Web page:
As we know that in steady state capacitor acts as OC and inductor acts as SC. But in steady state AC we deal with term like jXL or -jXC and uses phasor and other stuffs to determine circuit parameters like current and voltage. How it can happen when already all the values impedance values are either zero(in inductor) and infinite(in capacitor) ?

• You should not confuse 'steady state' and 'DC'.
– RJR
Commented Sep 6, 2016 at 9:58
• @Rohit Ambasta: adding to RJR's comment: steady state means that there is a steady sinusoidal signal, i.e. a sinusoidal signal of constant amplitude and constant frequency; not DC. Capacitors act as OC for DC but not for steady state signals.
– Curd
Commented Sep 6, 2016 at 10:25
• Then why we r using DC batteries in case of steady state AC analysis or transient analysis ? Ex. We are using supply of 5V for solving circuit parameters. Commented Sep 6, 2016 at 11:08
• That means under steady state only there will be a fixed frequency and so capacitor and inductor have fixed reactance.Also they will behave like OC and SC respectively only under DC supply but not in steady state.Am I Right? Commented Sep 6, 2016 at 13:04
• @Rohit Ambasta: yes, you got it!
– Curd
Commented Sep 6, 2016 at 14:03

As we know that in steady state capacitor acts as OC and inductor acts as SC.

This is true only for DC analysis, where "steady state" refers to values of voltage and current that are not changing at all.

But in steady state AC we deal with term like jXL or -jXC and uses phasor and other stuffs to determine circuit parameters like current and voltage. How it can happen when already all the values impedance values are either zero(in inductor) and infinite(in capacitor) ?

"Steady state" in AC analysis is a completely different concept. It means that the parameters of the excitation such as frequency and amplitude are not varying. It does NOT mean, however, that the instantaneous values of voltage and current are not changing, or that you can continue to model inductors and capacitors as shorts and opens. You need to evaluate their actual complex impedances at the excitation frequency. Those values are finite and nonzero, and they remain constant as long as the frequency doesn't change.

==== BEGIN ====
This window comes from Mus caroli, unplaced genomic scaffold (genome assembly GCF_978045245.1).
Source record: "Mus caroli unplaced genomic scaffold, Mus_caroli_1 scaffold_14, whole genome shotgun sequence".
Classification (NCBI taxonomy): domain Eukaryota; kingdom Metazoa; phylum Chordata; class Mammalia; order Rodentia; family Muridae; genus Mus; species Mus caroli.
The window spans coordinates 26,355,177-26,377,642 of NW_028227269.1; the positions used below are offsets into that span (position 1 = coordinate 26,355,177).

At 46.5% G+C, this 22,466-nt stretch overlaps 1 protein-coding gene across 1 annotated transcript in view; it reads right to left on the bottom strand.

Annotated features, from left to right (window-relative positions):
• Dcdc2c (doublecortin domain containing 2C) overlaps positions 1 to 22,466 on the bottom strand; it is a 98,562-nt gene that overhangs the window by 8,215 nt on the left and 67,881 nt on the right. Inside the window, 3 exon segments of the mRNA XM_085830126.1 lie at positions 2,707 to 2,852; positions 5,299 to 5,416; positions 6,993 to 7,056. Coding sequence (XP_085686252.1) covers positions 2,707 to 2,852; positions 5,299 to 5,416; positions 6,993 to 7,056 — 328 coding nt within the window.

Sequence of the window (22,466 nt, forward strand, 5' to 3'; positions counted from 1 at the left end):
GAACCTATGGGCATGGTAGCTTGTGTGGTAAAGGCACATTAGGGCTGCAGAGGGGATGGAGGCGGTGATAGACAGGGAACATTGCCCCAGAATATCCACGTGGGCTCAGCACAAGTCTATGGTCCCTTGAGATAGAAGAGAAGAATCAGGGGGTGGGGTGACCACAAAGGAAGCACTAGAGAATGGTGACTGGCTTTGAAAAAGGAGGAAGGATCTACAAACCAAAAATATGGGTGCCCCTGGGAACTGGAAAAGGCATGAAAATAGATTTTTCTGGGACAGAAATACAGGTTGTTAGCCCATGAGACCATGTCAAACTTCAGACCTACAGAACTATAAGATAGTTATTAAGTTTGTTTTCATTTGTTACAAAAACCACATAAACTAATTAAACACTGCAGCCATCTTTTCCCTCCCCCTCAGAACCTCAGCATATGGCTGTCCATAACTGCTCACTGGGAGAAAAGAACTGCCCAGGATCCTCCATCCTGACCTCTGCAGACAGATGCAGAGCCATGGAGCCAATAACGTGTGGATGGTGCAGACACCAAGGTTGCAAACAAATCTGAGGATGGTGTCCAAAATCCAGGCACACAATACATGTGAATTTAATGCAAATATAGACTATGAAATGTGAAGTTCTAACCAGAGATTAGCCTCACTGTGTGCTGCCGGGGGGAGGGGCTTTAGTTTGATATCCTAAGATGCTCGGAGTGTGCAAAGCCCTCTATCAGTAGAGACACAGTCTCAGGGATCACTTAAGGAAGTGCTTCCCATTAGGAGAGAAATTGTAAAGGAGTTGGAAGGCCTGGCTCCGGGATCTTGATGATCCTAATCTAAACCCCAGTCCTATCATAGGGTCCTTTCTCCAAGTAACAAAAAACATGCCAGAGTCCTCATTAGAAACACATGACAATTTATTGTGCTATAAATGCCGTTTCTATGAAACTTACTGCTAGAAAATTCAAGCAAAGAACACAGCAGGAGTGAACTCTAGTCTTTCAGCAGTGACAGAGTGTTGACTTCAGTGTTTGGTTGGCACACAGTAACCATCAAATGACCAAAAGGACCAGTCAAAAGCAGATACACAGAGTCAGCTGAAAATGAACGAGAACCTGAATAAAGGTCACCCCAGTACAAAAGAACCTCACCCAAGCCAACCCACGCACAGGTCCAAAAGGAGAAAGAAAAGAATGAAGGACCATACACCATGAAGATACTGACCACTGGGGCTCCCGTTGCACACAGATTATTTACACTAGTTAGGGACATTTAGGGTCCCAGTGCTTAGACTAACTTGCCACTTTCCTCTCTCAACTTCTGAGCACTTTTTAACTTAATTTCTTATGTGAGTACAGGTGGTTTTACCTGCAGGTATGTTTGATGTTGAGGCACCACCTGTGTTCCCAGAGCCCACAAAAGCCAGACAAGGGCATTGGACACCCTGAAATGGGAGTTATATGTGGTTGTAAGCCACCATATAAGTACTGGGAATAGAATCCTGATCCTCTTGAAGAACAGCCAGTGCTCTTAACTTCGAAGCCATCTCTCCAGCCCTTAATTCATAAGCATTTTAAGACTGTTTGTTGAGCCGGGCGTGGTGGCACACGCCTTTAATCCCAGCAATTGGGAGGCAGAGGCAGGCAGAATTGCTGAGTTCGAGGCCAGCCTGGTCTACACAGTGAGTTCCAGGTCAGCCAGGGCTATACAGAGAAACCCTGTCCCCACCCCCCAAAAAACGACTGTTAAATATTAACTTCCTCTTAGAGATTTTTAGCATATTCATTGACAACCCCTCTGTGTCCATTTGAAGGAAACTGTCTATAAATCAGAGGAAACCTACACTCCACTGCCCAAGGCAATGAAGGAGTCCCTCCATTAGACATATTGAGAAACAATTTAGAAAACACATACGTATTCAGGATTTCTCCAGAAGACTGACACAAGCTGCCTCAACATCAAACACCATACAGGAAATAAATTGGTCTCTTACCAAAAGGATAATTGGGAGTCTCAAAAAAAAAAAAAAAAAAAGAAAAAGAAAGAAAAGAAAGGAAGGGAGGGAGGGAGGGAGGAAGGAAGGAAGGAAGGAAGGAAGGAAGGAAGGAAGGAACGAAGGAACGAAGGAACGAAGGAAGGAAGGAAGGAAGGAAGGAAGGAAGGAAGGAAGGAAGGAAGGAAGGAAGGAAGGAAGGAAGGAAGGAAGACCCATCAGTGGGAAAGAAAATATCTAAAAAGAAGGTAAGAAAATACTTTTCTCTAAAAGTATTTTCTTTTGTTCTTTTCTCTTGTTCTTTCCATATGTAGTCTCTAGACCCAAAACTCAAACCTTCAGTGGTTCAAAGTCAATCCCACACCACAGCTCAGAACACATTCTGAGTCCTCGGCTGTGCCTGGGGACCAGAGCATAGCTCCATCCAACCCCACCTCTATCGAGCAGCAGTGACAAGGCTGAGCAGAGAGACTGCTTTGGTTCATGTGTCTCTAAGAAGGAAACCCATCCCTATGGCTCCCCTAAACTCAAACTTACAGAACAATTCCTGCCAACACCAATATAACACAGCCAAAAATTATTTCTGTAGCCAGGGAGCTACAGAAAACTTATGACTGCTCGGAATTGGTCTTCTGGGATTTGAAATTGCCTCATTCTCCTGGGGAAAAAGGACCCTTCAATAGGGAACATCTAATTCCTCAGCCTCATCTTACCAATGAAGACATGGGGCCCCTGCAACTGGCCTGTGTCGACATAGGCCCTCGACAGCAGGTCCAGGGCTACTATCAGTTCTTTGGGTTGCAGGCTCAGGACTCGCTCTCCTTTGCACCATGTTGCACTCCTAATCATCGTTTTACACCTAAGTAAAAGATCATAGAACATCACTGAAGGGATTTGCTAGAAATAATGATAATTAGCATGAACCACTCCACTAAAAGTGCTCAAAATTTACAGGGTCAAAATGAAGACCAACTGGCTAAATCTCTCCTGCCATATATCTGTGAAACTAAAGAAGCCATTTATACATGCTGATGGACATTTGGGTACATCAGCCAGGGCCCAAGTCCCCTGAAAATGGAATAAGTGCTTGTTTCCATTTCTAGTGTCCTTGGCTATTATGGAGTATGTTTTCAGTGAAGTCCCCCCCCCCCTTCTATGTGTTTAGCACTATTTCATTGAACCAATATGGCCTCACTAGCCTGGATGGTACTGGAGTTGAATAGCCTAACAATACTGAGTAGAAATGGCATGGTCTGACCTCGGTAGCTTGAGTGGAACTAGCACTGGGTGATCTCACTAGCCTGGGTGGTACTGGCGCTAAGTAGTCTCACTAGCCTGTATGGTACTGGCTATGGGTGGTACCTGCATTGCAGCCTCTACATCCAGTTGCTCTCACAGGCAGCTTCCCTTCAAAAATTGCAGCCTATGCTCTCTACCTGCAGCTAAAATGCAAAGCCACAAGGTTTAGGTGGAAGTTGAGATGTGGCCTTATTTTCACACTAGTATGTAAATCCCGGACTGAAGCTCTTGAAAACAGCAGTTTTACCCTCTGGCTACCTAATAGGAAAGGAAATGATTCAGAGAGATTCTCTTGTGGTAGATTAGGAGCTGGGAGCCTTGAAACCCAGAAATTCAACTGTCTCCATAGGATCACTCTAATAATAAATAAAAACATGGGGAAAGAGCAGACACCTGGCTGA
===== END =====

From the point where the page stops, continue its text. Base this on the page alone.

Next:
• Nope: steady state does not refer to instantaneous voltage and current values, but to the assumption that phase and amplitude don't change (any more). Those quantities make sense only with AC.
– Curd
Commented Sep 6, 2016 at 12:37
• @Curd: Did you actually read the question? You seem to be addressing a point that the OP didn't raise. Commented Sep 6, 2016 at 13:31
• Of course I read the question and, yes, I (and RJR) addressed a point the OP didn't raise: the point that steady state does not mean that voltages and currents aren't changing (DC). It seems that the OP is subject to this misconception and that is the key to his question.
– Curd
Commented Sep 6, 2016 at 14:00

lets consider the impedance of an an inductor or capacitor with a steady state AC (sinusoidal) voltage applied across it.

We are considering $Z = \dfrac{V}{I}$

Now for a capacitor the general case for all waveforms is

$$I = C \cdot \dfrac{\text{d}}{\text{dt}}V$$

Considering a pure sine wave the current will be a pure cos function and the current will be proportional to the frequency leading the current by $90^o$

$$Z = \dfrac{-j}{2 \cdot \pi \cdot C} \Rightarrow I = \dfrac{V}{Z} = j \cdot V \cdot \pi \cdot f \cdot C$$

Now if we consider DC to be a special case of AC where the frequency is zero the current will be zero and a capacitor will look like an open circuit.

For an inductor

$$V = L \cdot \dfrac{\text{d}}{\text{dt}}I \Rightarrow I = \dfrac{1}{L} \cdot \int V \text{ } dt$$

Giving

$$Z = j \cdot 2 \cdot \pi \cdot f \cdot L$$

So the current will lag the voltage and taking DC as zero frequency the impedance will be a short circuit.